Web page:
For the entire article, please check out bowl.com

 

 

UPDATE 3/21/22

USBC REVOKES APPROVAL OF 2016 AND 2017 PURPLE HAMMER BALLS

ARLINGTON, Texas - The United States Bowling Congress has revoked approval of Purple Hammer bowling balls manufactured in 2016 and 2017. These model years are removed from the list of balls approved for USBC competition effective March 21, 2022. These model years of the Purple Hammer may no longer be used in any USBC-certified competition, including all USBC leagues and tournaments.

Purple Hammer bowling balls manufactured during 2016 or 2017 are identified by serial numbers that start with either a "6" or "7."

USBC investigated allegations that a portion of the Purple Hammer bowling balls manufactured at the Ebonite International plant in 2016 and 2017 were produced below USBC's minimum hardness specification at that time of 72D. The Hammer brand was purchased by Brunswick Bowling Products in 2019, and the Ebonite plant subsequently closed.

After a former Ebonite employee made public comments on this matter, USBC conducted an investigation. USBC interviewed more than a dozen individuals, including former Ebonite employees, in an attempt to validate the claim. Brunswick fully cooperated with the investigation. USBC announced its initial findings on March 7, 2022, that included a national tournament rule prohibiting use of the 2016 and 2017 Purple Hammer.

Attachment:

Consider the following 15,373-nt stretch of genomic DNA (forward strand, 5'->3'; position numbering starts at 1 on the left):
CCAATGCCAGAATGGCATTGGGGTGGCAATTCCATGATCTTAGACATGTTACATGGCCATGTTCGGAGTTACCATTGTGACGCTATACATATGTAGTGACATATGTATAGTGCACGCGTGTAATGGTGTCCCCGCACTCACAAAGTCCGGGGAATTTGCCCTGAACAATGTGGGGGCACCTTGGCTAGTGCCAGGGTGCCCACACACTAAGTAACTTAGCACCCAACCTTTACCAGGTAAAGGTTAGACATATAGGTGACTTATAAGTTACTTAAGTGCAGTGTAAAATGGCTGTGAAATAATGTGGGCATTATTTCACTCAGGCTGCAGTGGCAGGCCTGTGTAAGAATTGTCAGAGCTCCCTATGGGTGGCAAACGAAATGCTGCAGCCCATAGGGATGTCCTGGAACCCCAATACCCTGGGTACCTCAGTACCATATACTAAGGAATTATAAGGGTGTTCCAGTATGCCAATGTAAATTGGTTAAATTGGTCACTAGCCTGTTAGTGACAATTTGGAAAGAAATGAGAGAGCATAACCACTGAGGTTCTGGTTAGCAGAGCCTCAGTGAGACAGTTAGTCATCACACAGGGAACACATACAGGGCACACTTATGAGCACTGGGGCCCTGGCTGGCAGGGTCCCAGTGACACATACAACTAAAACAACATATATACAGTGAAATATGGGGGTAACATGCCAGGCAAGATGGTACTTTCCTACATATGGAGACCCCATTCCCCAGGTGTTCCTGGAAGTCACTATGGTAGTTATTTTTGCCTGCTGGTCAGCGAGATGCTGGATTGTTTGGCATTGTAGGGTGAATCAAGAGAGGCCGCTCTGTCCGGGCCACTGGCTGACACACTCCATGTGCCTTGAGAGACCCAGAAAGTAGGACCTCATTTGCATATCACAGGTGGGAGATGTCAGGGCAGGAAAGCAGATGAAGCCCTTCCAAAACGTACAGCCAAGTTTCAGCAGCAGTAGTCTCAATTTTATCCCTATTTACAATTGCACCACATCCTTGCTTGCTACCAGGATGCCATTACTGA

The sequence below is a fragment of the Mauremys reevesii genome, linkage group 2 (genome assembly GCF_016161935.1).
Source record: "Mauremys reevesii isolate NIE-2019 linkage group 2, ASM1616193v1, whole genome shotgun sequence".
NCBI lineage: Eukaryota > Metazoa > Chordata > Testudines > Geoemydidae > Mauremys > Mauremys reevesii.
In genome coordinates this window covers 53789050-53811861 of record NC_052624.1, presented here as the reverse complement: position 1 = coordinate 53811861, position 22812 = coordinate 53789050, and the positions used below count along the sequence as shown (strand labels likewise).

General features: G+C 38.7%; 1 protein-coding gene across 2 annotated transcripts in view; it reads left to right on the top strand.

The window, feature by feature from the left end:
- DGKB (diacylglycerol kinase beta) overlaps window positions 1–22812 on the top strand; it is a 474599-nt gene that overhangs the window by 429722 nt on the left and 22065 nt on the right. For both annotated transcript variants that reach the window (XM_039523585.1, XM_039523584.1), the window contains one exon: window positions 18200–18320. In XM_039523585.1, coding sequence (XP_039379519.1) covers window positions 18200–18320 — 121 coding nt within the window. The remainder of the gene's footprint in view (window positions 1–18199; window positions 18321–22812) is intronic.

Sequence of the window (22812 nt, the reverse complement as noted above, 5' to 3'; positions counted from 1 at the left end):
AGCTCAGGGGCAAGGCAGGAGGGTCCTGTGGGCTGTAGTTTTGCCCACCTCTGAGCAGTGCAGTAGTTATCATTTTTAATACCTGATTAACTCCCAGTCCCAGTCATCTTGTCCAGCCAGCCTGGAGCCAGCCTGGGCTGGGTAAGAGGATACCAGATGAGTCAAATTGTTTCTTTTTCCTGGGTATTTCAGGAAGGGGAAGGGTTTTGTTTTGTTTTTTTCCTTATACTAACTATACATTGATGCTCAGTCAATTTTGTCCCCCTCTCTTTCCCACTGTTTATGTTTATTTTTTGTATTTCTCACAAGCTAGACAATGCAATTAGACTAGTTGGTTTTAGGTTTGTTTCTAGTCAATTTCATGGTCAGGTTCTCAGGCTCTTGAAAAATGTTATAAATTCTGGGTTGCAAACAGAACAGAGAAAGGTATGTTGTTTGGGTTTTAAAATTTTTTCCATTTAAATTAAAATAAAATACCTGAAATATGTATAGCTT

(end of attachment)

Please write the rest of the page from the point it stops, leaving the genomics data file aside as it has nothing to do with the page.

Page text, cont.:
Following that announcement, additional information was provided to USBC causing the investigation to be reopened. Four additional interviews were conducted.

USBC has the authority to revoke approval of a bowling ball if it determines production balls do not comply with current specifications outlined in the USBC Equipment Specifications and Certifications Manual. Based upon all the information gathered in the investigation, USBC now has made this determination about the 2016 and 2017 Purple Hammers.

During USBC's investigation, former Ebonite employees, including ones with first-hand knowledge, provided detailed statements to USBC outlining how processes in 2016 and 2017 led to some Purple Hammers being produced and sent to the field below 72D. Multiple former Ebonite employees confirm that a production change took place in 2017 to raise the hardness of Purple Hammers produced in 2018 and 2019.

USBC has shared its determination with Brunswick and has Brunswick's support. Brunswick will continue to offer owners of 2016 or 2017 Purple Hammers the option to exchange their balls for a new Purple Hammer or a product of their choice. This can be done on-site at the 2022 USBC Open Championships or USBC Women's Championships, by claiming a replacement ball at www.hammerbowling.com/Purple, or by contacting Brunswick at consumerproducts@brunswickbowling.com or 800-937-2695.

Unapproved bowling balls may not be used in USBC-certified competition. Bowlers who used 2016 and 2017 Purple Hammers in competition before March 21, 2022, with no prior knowledge of their balls being out of specification, would not be subject to forfeiture under USBC rules.